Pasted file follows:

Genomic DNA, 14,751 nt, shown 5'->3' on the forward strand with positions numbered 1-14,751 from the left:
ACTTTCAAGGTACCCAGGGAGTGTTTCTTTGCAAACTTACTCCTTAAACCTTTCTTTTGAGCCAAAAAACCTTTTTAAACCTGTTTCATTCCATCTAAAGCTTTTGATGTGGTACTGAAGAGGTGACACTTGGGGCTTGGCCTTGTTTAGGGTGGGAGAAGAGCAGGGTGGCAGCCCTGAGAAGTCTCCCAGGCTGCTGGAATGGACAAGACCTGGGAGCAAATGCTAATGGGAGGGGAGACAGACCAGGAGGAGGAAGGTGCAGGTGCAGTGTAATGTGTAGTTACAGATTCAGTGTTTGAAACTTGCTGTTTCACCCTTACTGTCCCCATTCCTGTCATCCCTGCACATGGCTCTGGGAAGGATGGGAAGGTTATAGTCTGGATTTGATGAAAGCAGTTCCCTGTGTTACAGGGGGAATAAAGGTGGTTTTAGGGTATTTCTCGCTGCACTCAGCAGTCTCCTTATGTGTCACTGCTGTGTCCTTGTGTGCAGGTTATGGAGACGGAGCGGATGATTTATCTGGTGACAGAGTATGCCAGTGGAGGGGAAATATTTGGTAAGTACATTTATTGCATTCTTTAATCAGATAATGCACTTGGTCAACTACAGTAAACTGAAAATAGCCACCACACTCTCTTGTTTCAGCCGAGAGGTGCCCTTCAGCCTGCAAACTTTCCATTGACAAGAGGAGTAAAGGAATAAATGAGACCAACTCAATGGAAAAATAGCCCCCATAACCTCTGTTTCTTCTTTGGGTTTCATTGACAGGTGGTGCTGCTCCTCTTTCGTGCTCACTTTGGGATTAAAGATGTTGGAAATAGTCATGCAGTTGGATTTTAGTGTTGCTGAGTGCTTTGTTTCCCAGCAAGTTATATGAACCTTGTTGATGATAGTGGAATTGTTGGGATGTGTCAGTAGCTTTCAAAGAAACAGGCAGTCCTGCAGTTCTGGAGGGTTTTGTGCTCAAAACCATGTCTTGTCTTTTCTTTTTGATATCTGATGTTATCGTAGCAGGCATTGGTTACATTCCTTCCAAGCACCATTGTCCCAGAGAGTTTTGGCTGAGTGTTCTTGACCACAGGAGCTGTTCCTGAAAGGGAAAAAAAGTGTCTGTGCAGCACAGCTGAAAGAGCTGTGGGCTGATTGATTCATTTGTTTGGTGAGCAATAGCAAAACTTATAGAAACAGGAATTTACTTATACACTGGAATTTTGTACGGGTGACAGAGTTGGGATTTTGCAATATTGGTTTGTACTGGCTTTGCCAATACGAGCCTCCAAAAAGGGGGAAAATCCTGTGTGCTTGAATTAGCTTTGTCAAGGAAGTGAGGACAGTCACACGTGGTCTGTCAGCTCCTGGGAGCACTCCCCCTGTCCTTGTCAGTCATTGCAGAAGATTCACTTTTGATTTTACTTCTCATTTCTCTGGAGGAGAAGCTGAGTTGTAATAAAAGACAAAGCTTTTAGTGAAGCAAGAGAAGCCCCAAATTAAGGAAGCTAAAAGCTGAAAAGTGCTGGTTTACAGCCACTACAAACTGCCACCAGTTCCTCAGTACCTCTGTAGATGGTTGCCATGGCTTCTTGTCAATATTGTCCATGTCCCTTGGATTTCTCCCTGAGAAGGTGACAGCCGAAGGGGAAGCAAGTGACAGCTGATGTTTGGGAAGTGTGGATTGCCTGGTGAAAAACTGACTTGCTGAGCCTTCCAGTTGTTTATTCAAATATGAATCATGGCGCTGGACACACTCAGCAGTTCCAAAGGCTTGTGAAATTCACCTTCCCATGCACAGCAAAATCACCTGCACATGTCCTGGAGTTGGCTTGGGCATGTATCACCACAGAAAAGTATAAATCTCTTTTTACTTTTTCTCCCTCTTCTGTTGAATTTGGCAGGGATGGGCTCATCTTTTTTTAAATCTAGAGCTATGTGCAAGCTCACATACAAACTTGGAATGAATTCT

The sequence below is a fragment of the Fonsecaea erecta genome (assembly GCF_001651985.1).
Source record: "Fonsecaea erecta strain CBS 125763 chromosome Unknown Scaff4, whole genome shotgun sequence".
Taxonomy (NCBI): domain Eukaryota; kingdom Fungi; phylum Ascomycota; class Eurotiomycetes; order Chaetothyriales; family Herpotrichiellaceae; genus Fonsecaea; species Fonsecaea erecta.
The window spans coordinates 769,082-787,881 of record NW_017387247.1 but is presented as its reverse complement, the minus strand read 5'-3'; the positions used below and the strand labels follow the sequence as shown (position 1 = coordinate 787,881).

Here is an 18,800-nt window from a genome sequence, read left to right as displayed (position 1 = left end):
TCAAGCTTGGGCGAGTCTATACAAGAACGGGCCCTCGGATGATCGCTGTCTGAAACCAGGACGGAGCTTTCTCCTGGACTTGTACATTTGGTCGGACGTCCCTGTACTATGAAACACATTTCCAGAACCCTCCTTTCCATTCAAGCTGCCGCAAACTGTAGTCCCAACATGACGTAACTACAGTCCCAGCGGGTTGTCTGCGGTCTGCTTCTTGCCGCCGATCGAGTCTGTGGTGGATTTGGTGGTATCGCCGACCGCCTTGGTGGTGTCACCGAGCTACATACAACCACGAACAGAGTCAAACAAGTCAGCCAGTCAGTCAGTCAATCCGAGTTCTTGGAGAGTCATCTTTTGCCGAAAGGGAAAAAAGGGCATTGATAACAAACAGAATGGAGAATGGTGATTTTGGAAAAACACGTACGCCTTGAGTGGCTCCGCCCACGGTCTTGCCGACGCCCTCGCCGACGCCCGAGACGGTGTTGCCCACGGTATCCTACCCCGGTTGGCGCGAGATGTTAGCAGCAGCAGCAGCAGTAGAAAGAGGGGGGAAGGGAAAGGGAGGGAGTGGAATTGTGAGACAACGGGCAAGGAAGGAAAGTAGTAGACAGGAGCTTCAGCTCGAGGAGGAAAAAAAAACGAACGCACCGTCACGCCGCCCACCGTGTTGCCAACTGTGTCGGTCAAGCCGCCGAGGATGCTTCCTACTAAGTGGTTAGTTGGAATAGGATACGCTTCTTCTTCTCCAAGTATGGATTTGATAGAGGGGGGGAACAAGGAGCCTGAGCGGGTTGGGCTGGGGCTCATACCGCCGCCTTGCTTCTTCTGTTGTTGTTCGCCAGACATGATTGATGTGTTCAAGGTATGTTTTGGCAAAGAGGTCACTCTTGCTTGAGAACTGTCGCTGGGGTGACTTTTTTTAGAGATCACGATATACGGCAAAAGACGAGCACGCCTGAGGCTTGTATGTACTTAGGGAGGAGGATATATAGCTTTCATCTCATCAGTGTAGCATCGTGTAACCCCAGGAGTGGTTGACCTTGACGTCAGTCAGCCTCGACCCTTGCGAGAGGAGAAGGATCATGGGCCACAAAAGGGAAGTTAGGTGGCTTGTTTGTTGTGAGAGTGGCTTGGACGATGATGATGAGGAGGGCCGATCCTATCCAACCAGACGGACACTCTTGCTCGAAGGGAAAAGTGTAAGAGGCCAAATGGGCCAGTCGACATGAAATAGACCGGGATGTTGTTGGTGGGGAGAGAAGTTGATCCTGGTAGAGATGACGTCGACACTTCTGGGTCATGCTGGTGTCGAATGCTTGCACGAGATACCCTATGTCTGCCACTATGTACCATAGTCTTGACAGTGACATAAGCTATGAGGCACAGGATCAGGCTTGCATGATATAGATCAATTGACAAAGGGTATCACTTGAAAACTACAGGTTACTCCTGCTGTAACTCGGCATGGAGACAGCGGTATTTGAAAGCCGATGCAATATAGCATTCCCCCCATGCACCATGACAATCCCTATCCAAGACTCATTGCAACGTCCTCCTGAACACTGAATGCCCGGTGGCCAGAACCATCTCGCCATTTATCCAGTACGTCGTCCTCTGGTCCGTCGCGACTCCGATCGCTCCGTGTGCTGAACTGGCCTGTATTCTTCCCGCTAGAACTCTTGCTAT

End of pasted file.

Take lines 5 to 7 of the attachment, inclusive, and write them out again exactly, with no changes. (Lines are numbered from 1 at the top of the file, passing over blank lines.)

Taxonomy (NCBI): domain Eukaryota; kingdom Fungi; phylum Ascomycota; class Eurotiomycetes; order Chaetothyriales; family Herpotrichiellaceae; genus Fonsecaea; species Fonsecaea erecta.
The window spans coordinates 769,082-787,881 of record NW_017387247.1 but is presented as its reverse complement, the minus strand read 5'-3'; the positions used below and the strand labels follow the sequence as shown (position 1 = coordinate 787,881).

Here is an 18,800-nt window from a genome sequence, read left to right as displayed (position 1 = left end):